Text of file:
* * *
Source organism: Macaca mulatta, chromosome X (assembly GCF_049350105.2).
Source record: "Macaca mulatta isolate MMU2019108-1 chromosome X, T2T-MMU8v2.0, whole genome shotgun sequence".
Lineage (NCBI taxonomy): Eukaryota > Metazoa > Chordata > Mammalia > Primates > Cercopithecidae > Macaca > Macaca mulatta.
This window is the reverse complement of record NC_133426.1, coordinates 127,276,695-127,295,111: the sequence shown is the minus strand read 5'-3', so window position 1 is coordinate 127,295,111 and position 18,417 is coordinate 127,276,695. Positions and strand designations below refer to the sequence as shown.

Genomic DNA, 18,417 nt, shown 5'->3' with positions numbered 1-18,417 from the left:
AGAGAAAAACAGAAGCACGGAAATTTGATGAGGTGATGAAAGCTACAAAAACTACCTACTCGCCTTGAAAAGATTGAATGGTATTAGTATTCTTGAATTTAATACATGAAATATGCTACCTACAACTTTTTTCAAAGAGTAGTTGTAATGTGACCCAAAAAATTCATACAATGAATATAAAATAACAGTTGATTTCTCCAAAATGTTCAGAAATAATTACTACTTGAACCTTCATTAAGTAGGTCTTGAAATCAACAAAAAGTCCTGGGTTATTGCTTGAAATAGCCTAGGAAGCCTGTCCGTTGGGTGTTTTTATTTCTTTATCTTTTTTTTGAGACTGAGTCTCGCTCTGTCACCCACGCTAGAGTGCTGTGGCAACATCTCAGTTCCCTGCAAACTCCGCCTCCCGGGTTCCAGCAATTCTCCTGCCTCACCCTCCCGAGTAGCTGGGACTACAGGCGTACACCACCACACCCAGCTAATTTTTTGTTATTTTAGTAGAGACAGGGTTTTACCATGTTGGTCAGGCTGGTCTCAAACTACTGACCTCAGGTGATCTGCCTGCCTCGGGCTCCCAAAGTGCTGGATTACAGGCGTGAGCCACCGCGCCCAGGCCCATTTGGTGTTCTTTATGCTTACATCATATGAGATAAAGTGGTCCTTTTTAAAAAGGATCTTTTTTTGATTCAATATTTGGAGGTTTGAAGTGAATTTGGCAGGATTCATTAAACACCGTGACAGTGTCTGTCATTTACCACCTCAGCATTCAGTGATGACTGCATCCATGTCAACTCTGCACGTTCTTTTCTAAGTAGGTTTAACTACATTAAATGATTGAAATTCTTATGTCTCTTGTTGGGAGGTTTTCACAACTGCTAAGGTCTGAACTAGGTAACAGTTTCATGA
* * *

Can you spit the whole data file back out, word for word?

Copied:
Source organism: Macaca mulatta, chromosome X (assembly GCF_049350105.2).
Source record: "Macaca mulatta isolate MMU2019108-1 chromosome X, T2T-MMU8v2.0, whole genome shotgun sequence".
Lineage (NCBI taxonomy): Eukaryota > Metazoa > Chordata > Mammalia > Primates > Cercopithecidae > Macaca > Macaca mulatta.
This window is the reverse complement of record NC_133426.1, coordinates 127,276,695-127,295,111: the sequence shown is the minus strand read 5'-3', so window position 1 is coordinate 127,295,111 and position 18,417 is coordinate 127,276,695. Positions and strand designations below refer to the sequence as shown.

Genomic DNA, 18,417 nt, shown 5'->3' with positions numbered 1-18,417 from the left:
AGAGAAAAACAGAAGCACGGAAATTTGATGAGGTGATGAAAGCTACAAAAACTACCTACTCGCCTTGAAAAGATTGAATGGTATTAGTATTCTTGAATTTAATACATGAAATATGCTACCTACAACTTTTTTCAAAGAGTAGTTGTAATGTGACCCAAAAAATTCATACAATGAATATAAAATAACAGTTGATTTCTCCAAAATGTTCAGAAATAATTACTACTTGAACCTTCATTAAGTAGGTCTTGAAATCAACAAAAAGTCCTGGGTTATTGCTTGAAATAGCCTAGGAAGCCTGTCCGTTGGGTGTTTTTATTTCTTTATCTTTTTTTTGAGACTGAGTCTCGCTCTGTCACCCACGCTAGAGTGCTGTGGCAACATCTCAGTTCCCTGCAAACTCCGCCTCCCGGGTTCCAGCAATTCTCCTGCCTCACCCTCCCGAGTAGCTGGGACTACAGGCGTACACCACCACACCCAGCTAATTTTTTGTTATTTTAGTAGAGACAGGGTTTTACCATGTTGGTCAGGCTGGTCTCAAACTACTGACCTCAGGTGATCTGCCTGCCTCGGGCTCCCAAAGTGCTGGATTACAGGCGTGAGCCACCGCGCCCAGGCCCATTTGGTGTTCTTTATGCTTACATCATATGAGATAAAGTGGTCCTTTTTAAAAAGGATCTTTTTTTGATTCAATATTTGGAGGTTTGAAGTGAATTTGGCAGGATTCATTAAACACCGTGACAGTGTCTGTCATTTACCACCTCAGCATTCAGTGATGACTGCATCCATGTCAACTCTGCACGTTCTTTTCTAAGTAGGTTTAACTACATTAAATGATTGAAATTCTTATGTCTCTTGTTGGGAGGTTTTCACAACTGCTAAGGTCTGAACTAGGTAACAGTTTCATGA